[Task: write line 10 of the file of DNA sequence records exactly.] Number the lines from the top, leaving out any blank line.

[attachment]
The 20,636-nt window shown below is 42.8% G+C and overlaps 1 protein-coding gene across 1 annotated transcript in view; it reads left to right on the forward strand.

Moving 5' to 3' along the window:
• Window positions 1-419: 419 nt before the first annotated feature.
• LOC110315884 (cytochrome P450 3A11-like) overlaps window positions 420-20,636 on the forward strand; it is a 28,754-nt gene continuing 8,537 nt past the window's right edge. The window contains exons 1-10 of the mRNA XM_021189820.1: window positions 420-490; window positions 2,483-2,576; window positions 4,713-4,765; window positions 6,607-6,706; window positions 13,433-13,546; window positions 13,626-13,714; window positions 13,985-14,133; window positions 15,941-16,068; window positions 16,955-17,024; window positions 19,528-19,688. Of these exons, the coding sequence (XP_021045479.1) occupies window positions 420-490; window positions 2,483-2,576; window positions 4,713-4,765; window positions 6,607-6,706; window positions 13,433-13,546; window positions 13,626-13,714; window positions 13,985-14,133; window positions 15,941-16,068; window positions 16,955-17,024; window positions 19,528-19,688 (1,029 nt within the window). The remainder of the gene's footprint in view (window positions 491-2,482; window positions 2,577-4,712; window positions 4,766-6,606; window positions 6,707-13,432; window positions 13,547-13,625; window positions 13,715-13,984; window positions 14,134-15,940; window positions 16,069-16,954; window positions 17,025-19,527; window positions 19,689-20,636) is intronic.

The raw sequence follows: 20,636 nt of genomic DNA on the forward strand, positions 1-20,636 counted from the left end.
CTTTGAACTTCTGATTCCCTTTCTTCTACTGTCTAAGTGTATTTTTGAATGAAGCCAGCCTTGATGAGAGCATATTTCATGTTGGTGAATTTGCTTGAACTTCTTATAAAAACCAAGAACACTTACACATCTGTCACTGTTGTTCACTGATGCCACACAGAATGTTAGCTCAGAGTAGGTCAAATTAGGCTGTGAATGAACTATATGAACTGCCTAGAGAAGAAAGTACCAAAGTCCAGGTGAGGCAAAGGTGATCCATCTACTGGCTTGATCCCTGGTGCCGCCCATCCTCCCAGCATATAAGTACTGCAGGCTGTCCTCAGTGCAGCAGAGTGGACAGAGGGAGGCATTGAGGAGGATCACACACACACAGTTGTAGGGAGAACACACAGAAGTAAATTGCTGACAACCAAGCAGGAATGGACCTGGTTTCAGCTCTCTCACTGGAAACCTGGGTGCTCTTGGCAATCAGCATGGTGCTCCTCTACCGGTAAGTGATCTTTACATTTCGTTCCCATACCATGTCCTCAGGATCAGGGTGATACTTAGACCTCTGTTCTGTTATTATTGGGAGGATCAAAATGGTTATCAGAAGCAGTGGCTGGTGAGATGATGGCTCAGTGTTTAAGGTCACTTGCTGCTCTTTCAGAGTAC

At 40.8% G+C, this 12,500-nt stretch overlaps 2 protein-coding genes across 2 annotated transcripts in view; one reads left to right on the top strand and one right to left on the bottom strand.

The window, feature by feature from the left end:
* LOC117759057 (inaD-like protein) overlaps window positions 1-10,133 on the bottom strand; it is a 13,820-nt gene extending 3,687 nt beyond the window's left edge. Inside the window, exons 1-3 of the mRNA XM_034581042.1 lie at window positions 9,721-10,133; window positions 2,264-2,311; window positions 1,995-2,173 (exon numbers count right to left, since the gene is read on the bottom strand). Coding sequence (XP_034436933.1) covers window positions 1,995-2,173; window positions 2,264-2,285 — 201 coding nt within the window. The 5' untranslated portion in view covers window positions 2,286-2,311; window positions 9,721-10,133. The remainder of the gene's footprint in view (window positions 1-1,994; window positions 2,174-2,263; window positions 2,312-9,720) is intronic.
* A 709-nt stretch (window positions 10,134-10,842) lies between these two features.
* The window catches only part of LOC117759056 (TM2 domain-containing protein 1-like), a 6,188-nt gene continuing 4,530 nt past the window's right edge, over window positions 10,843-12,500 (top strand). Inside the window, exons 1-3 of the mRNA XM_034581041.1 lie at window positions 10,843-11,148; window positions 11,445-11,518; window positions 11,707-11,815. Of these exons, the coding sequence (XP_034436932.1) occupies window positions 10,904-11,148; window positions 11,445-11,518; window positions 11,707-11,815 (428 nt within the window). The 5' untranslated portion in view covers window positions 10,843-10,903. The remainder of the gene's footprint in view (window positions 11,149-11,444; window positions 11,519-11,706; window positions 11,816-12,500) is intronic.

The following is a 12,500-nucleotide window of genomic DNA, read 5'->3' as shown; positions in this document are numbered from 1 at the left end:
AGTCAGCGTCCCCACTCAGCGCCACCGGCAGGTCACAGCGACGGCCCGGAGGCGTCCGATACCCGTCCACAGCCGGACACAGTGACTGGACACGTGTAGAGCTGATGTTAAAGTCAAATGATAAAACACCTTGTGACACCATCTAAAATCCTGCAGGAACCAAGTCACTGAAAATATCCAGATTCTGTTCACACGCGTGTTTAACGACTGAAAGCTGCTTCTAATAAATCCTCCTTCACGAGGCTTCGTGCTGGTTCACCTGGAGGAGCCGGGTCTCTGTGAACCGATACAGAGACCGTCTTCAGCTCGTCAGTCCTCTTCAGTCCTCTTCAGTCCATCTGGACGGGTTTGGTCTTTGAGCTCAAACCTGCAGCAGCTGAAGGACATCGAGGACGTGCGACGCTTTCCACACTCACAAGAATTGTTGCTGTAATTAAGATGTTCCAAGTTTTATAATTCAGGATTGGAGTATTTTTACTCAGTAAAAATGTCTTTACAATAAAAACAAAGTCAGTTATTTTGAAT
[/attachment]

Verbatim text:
* A 709-nt stretch (window positions 10,134-10,842) lies between these two features.